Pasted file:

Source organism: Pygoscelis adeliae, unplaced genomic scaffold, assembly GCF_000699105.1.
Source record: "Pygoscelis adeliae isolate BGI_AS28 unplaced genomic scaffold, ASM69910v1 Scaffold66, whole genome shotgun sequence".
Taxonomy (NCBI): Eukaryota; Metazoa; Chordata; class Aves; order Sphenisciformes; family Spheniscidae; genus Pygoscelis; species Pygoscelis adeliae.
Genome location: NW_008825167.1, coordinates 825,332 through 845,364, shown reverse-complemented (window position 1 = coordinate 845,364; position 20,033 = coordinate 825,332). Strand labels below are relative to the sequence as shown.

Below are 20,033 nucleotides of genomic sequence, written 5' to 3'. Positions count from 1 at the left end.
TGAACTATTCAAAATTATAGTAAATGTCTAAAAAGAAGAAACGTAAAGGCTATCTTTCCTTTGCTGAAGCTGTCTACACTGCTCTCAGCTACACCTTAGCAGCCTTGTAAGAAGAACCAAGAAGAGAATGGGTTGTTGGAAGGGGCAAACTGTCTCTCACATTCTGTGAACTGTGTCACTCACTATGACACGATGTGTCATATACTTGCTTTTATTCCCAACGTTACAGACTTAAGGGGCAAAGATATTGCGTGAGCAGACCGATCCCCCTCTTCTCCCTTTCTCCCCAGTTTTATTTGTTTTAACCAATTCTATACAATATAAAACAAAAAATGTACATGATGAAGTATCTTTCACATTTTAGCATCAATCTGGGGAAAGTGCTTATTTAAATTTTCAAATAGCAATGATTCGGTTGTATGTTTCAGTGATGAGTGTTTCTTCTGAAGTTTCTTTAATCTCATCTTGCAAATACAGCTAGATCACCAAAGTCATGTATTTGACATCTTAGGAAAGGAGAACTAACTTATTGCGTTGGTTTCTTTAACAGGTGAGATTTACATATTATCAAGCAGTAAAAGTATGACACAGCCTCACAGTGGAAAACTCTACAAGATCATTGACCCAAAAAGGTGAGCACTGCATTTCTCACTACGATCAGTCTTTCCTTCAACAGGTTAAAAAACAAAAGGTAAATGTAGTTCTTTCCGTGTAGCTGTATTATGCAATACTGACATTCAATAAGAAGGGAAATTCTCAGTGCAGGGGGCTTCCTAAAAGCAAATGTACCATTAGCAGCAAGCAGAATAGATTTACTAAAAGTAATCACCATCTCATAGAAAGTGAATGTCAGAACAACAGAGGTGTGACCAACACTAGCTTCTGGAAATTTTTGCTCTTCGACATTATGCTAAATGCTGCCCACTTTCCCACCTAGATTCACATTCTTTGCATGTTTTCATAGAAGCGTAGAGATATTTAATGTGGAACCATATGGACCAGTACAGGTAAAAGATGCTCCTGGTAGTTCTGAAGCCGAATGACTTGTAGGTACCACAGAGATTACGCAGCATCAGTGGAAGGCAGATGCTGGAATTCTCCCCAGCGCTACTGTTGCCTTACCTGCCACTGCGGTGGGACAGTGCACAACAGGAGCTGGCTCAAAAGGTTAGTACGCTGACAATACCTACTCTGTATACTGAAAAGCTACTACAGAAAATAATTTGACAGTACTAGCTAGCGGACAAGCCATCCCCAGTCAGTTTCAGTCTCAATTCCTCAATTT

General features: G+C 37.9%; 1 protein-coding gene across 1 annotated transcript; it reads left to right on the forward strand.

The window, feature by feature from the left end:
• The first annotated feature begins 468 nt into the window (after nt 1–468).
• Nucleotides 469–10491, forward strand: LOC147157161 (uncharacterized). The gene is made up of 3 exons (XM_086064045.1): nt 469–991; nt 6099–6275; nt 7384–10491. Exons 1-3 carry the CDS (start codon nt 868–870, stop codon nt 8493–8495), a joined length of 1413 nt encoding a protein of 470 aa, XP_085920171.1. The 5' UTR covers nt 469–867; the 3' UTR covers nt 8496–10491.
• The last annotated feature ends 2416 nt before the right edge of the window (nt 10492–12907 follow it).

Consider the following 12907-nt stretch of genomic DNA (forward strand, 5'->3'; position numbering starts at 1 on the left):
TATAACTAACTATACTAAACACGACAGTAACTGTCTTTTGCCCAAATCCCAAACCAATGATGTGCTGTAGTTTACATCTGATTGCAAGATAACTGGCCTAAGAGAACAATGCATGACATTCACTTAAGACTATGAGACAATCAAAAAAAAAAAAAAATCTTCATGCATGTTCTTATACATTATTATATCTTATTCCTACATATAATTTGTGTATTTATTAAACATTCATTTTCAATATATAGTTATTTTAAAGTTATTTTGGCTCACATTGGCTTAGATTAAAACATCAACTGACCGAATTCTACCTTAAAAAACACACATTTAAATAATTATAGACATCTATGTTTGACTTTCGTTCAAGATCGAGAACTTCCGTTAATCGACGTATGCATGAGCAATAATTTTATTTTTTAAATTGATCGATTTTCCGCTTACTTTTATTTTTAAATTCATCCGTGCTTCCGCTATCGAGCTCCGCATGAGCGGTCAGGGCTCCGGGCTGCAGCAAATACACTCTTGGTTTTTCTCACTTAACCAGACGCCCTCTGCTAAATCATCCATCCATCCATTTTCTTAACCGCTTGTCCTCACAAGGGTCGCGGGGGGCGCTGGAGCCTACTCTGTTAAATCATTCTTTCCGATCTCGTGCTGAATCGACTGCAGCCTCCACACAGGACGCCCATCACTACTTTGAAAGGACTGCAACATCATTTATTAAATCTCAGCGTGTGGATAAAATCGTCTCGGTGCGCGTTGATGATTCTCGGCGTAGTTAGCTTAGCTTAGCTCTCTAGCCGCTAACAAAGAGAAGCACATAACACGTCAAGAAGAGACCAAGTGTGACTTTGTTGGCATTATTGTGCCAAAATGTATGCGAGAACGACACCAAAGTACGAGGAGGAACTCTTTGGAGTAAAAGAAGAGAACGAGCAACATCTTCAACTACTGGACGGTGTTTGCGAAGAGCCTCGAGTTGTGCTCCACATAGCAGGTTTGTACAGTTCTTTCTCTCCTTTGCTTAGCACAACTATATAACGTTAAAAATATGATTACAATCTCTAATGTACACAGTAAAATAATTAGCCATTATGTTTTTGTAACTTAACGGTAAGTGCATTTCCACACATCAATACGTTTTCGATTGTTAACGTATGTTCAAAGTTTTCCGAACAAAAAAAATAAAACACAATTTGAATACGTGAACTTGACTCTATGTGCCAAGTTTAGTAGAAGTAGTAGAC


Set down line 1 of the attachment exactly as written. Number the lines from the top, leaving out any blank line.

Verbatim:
Source organism: Pygoscelis adeliae, unplaced genomic scaffold, assembly GCF_000699105.1.